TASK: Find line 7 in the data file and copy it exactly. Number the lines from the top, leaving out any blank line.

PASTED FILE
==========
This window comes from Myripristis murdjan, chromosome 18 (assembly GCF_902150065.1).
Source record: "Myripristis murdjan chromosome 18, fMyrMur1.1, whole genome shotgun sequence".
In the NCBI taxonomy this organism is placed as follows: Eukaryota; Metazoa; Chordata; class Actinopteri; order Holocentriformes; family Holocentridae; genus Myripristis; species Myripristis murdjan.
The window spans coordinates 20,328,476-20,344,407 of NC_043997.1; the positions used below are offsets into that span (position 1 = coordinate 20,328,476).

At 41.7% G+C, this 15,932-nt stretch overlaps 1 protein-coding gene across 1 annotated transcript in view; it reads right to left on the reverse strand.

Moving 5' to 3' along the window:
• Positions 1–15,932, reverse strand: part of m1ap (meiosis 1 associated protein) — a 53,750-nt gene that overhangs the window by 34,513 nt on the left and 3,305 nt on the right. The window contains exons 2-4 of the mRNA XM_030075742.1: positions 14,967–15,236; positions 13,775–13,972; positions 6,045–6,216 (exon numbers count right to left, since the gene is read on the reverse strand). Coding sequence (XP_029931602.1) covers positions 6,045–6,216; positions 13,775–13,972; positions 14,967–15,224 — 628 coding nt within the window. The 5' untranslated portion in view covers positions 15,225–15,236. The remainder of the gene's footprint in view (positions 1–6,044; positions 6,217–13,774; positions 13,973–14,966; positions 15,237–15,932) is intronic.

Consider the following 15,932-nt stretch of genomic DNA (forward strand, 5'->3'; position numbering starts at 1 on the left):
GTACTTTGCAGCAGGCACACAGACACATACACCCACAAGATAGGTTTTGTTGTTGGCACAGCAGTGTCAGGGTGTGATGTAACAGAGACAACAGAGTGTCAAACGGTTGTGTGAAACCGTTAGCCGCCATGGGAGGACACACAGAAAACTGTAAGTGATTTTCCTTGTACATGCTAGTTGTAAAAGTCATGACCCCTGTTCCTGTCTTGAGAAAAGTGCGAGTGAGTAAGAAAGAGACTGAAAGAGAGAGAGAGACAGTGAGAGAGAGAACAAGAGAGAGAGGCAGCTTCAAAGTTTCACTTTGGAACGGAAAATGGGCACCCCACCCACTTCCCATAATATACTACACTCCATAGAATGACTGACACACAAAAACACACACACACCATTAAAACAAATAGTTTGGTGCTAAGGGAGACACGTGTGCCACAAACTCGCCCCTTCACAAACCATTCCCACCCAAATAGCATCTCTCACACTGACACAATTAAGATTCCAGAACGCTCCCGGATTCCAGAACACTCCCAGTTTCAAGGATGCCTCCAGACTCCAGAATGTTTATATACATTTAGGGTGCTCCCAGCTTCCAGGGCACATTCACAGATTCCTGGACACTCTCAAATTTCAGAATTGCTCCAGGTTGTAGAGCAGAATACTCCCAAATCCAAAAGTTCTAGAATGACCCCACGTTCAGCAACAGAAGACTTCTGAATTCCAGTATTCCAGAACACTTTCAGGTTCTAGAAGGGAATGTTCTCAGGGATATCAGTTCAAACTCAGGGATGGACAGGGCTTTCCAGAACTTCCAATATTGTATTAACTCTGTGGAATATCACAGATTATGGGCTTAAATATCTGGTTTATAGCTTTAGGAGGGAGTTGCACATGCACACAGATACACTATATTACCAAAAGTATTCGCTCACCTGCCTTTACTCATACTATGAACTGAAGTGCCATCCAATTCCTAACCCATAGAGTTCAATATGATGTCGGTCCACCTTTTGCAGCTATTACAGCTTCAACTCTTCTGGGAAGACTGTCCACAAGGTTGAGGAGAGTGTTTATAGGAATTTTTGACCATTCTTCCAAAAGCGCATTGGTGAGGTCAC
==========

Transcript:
• Positions 1–15,932, reverse strand: part of m1ap (meiosis 1 associated protein) — a 53,750-nt gene that overhangs the window by 34,513 nt on the left and 3,305 nt on the right. The window contains exons 2-4 of the mRNA XM_030075742.1: positions 14,967–15,236; positions 13,775–13,972; positions 6,045–6,216 (exon numbers count right to left, since the gene is read on the reverse strand). Coding sequence (XP_029931602.1) covers positions 6,045–6,216; positions 13,775–13,972; positions 14,967–15,224 — 628 coding nt within the window. The 5' untranslated portion in view covers positions 15,225–15,236. The remainder of the gene's footprint in view (positions 1–6,044; positions 6,217–13,774; positions 13,973–14,966; positions 15,237–15,932) is intronic.